Segregation, Also Known as 23-Hour Lockdown, Is a Prison Inside of a Prison

Last week someone interviewed me about the time I spent in the Segregation Housing Unit (SHU) while I was incarcerated. She asked me things like, how did you pass the time? How often were you able to use the telephone? Had experienced violence while in the SHU? Those questions took me on a journey through a time that I would not care to remember. When I was being interviewed, I kept waiting for the woman to ask me how I was able to

maintain my sanity. She never did.

The last time I was in the SHU I spent 42 days in there because the compound was so overcrowded that I had to wait two weeks for a bed to become available and be released from the SHU, even after my time for my disciplinary infraction was served. I was in the SHU that time for smoking a cigarette after cigarettes were banned from the Federal System. The conditions were atrocious, degrading and downright awful. There were three women to each cell with one woman sleeping on a mattress on the floor parallel to the toilet and face bowl. Even though the policy stated that we were entitled to one hour of recreation outside of our cells, we hardly ever got out. When we did, we were simply locked into another cage either outside on the yard, or inside the SHU in a larger cell.

I spent many other times in the SHU throughout my 18 years in prison, but that last time was the absolute worst. There were moments when I thought I might actually snap. I was fragile. I was five years shy of my parole date and getting into trouble was not a good look for me. I prayed a lot. I spent a lot of time thinking about political prisoners like Mumia Abu-Jamal and Nelson Mandela who did hard time for decades. I thought if they could endure what they did I could endure a few days in the hole. Still, I had moments when I felt like I was forgotten, back there in that dungeon.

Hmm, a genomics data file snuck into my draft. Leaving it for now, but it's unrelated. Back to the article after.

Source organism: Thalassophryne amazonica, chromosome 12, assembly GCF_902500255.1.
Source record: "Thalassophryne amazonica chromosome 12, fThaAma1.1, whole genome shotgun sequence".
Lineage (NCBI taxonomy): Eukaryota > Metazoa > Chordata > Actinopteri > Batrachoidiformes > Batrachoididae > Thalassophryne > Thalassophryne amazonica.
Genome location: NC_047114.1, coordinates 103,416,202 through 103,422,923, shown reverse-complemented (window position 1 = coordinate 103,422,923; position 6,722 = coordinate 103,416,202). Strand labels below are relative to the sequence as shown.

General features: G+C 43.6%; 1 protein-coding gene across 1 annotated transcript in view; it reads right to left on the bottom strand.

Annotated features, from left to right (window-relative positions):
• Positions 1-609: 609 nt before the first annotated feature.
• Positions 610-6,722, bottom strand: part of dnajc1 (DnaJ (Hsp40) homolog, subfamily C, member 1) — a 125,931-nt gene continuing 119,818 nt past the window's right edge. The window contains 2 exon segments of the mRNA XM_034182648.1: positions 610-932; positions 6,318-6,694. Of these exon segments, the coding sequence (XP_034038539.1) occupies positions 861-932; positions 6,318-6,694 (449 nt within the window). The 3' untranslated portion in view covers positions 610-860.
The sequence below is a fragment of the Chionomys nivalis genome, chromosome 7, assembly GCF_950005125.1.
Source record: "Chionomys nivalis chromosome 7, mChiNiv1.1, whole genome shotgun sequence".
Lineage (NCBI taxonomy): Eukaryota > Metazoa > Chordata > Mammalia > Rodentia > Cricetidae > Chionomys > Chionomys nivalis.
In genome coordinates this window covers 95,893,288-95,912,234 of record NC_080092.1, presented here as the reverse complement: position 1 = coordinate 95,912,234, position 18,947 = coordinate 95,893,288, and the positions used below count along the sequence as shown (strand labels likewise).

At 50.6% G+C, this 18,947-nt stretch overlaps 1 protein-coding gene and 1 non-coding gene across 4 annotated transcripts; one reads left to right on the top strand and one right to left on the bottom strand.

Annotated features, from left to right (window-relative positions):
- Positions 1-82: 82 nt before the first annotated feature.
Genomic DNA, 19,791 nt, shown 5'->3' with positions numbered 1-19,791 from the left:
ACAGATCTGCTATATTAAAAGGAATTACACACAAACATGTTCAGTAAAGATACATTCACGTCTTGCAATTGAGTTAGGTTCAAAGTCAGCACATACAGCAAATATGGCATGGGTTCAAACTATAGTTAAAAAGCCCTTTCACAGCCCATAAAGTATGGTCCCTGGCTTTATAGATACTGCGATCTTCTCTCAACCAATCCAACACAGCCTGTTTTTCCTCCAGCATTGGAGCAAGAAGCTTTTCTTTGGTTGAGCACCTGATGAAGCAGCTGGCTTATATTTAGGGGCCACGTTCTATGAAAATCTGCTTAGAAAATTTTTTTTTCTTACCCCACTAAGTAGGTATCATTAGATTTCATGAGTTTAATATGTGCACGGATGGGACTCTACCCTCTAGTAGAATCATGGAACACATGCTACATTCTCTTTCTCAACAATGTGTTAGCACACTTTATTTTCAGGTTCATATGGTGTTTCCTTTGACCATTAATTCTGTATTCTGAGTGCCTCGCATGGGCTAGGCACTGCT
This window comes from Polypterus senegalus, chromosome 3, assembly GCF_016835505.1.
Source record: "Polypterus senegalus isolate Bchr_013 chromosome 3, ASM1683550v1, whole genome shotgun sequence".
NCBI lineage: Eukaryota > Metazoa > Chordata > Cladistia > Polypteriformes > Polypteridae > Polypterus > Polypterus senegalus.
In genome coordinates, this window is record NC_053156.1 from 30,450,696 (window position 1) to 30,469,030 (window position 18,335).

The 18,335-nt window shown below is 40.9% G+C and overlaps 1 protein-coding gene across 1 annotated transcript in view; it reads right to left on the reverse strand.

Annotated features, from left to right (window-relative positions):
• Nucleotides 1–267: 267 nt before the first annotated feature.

Being locked down in the SHU made the General Population seem like the free world. Imagine being locked into a large closet for 23 hours with only a toilet, a sink and a bunk bed. Imagine having your food passed to you through a hole in the door and being entertained by your own thoughts most of the time. In the SHU there is no television or workout equipment. There is limited access to the telephone and you rarely get to shower.  Many women took loads of psychotropic medications prescribed and not prescribed. I always vowed not to indulge in such drugs for fear of what they would do to me. I always reasoned that facing the drama that comes along with being incarcerated could not be worse than dealing with the drama of not being able to control my faculties. I always said, My mind is all I have, and I thought if I took medication I would run the risk of giving that away. So, I dealt with incarceration and segregation by praying and willing myself to maintain my sanity. It was a conflict that can’t be told in words.



About Lashonia Etheridge-Bey

Lashonia Etheridge-Bey is a Public Speaker who can candidly and articulately speak to the consequences of youth violence, the effects of incarceration and the challenges of reentry into society. Read Lashonia's Full BIO Here 

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